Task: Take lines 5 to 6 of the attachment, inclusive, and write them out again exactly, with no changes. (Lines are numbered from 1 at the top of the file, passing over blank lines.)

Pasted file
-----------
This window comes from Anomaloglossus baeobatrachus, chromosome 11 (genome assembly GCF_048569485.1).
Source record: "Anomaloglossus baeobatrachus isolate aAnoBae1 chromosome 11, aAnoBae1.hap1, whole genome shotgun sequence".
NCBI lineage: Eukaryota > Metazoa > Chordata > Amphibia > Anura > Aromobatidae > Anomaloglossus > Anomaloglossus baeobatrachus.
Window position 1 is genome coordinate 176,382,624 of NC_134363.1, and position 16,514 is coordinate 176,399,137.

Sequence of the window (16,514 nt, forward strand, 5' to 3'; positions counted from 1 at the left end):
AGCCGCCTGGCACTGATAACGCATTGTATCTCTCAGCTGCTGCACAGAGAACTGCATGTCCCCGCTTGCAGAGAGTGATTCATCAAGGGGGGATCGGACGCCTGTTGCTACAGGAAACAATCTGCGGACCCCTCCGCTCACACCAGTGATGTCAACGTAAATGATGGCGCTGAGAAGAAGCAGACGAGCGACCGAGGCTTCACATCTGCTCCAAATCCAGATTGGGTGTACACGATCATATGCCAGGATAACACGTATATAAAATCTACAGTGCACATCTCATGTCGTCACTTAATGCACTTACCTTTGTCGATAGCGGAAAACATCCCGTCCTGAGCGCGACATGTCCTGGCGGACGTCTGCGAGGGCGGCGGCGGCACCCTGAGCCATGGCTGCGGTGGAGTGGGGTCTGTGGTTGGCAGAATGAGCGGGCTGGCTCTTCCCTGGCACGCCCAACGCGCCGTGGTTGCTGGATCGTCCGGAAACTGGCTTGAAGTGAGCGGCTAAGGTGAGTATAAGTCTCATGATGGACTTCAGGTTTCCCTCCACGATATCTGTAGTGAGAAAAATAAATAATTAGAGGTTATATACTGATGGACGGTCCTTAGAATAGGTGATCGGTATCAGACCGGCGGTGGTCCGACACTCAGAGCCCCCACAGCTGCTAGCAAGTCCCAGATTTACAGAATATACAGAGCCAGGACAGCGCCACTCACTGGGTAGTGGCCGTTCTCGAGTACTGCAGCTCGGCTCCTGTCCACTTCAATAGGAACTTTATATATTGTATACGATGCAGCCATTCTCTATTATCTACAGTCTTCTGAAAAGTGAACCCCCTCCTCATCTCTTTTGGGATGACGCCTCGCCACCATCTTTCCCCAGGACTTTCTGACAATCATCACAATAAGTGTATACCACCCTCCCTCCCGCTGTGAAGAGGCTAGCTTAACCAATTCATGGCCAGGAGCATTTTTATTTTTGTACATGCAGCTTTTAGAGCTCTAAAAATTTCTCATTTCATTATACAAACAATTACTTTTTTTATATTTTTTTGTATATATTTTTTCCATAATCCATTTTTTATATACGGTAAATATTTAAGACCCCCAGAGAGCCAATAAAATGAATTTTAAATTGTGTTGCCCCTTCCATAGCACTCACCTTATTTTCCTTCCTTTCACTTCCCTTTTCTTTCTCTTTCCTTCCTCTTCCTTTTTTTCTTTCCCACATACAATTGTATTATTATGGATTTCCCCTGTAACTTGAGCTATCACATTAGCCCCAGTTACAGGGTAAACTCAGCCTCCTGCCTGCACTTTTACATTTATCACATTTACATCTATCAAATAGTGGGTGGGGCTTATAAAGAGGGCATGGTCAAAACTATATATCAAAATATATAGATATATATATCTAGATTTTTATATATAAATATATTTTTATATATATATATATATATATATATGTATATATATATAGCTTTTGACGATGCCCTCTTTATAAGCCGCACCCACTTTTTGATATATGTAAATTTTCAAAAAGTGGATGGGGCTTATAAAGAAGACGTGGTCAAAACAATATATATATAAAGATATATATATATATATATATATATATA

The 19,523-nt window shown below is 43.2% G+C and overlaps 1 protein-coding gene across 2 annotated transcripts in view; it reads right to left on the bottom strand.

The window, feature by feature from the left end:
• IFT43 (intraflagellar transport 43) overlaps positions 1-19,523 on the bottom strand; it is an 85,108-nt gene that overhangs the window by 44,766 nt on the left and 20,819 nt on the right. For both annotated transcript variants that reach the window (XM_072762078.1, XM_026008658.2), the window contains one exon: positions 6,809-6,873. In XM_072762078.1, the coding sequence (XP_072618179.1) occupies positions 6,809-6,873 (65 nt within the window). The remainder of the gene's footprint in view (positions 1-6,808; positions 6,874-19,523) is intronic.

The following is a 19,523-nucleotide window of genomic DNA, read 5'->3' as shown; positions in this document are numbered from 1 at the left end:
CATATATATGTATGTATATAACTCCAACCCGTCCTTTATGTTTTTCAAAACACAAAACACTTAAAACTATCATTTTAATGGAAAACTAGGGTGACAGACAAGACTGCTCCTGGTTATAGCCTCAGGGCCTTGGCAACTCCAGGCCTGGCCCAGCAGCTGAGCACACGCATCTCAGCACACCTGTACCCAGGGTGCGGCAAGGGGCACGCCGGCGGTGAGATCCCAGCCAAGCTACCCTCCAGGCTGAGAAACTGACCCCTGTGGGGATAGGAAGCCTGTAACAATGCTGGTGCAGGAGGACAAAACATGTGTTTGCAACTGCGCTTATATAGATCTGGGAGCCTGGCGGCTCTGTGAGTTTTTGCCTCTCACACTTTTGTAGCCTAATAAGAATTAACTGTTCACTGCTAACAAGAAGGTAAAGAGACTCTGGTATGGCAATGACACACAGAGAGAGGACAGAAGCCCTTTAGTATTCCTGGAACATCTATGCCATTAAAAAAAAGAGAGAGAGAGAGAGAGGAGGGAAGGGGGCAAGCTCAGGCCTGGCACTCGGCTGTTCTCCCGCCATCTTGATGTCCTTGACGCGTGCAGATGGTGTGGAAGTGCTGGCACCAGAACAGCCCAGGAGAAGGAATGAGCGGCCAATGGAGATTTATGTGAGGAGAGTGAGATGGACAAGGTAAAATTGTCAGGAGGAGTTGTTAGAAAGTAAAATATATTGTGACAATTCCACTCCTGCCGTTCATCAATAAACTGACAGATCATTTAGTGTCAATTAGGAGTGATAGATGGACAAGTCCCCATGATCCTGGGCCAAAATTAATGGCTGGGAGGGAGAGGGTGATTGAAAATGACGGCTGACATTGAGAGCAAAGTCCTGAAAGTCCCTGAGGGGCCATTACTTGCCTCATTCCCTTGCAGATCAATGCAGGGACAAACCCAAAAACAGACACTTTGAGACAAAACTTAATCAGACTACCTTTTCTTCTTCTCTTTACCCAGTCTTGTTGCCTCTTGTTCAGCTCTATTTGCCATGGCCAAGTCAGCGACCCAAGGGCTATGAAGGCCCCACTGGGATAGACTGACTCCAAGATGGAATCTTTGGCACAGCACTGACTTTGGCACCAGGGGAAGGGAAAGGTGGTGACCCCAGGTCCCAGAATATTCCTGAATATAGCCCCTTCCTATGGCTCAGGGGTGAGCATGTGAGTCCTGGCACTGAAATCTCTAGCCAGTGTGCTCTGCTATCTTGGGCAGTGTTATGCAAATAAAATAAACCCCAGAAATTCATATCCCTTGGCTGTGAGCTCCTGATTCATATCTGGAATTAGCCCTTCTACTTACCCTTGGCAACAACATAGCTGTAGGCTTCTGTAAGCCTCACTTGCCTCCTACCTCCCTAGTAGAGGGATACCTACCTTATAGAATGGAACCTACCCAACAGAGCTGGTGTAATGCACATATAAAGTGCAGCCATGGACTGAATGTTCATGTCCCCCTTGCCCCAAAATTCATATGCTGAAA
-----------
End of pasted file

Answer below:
Sequence of the window (16,514 nt, forward strand, 5' to 3'; positions counted from 1 at the left end):
AGCCGCCTGGCACTGATAACGCATTGTATCTCTCAGCTGCTGCACAGAGAACTGCATGTCCCCGCTTGCAGAGAGTGATTCATCAAGGGGGGATCGGACGCCTGTTGCTACAGGAAACAATCTGCGGACCCCTCCGCTCACACCAGTGATGTCAACGTAAATGATGGCGCTGAGAAGAAGCAGACGAGCGACCGAGGCTTCACATCTGCTCCAAATCCAGATTGGGTGTACACGATCATATGCCAGGATAACACGTATATAAAATCTACAGTGCACATCTCATGTCGTCACTTAATGCACTTACCTTTGTCGATAGCGGAAAACATCCCGTCCTGAGCGCGACATGTCCTGGCGGACGTCTGCGAGGGCGGCGGCGGCACCCTGAGCCATGGCTGCGGTGGAGTGGGGTCTGTGGTTGGCAGAATGAGCGGGCTGGCTCTTCCCTGGCACGCCCAACGCGCCGTGGTTGCTGGATCGTCCGGAAACTGGCTTGAAGTGAGCGGCTAAGGTGAGTATAAGTCTCATGATGGACTTCAGGTTTCCCTCCACGATATCTGTAGTGAGAAAAATAAATAATTAGAGGTTATATACTGATGGACGGTCCTTAGAATAGGTGATCGGTATCAGACCGGCGGTGGTCCGACACTCAGAGCCCCCACAGCTGCTAGCAAGTCCCAGATTTACAGAATATACAGAGCCAGGACAGCGCCACTCACTGGGTAGTGGCCGTTCTCGAGTACTGCAGCTCGGCTCCTGTCCACTTCAATAGGAACTTTATATATTGTATACGATGCAGCCATTCTCTATTATCTACAGTCTTCTGAAAAGTGAACCCCCTCCTCATCTCTTTTGGGATGACGCCTCGCCACCATCTTTCCCCAGGACTTTCTGACAATCATCACAATAAGTGTATACCACCCTCCCTCCCGCTGTGAAGAGGCTAGCTTAACCAATTCATGGCCAGGAGCATTTTTATTTTTGTACATGCAGCTTTTAGAGCTCTAAAAATTTCTCATTTCATTATACAAACAATTACTTTTTTTATATTTTTTTGTATATATTTTTTCCATAATCCATTTTTTATATACGGTAAATATTTAAGACCCCCAGAGAGCCAATAAAATGAATTTTAAATTGTGTTGCCCCTTCCATAGCACTCACCTTATTTTCCTTCCTTTCACTTCCCTTTTCTTTCTCTTTCCTTCCTCTTCCTTTTTTTCTTTCCCACATACAATTGTATTATTATGGATTTCCCCTGTAACTTGAGCTATCACATTAGCCCCAGTTACAGGGTAAACTCAGCCTCCTGCCTGCACTTTTACATTTATCACATTTACATCTATCAAATAGTGGGTGGGGCTTATAAAGAGGGCATGGTCAAAACTATATATCAAAATATATAGATATATATATCTAGATTTTTATATATAAATATATTTTTATATATATATATATATATATATATGTATATATATATAGCTTTTGACGATGCCCTCTTTATAAGCCGCACCCACTTTTTGATATATGTAAATTTTCAAAAAGTGGATGGGGCTTATAAAGAAGACGTGGTCAAAACAATATATATATAAAGATATATATATATATATATATATATATA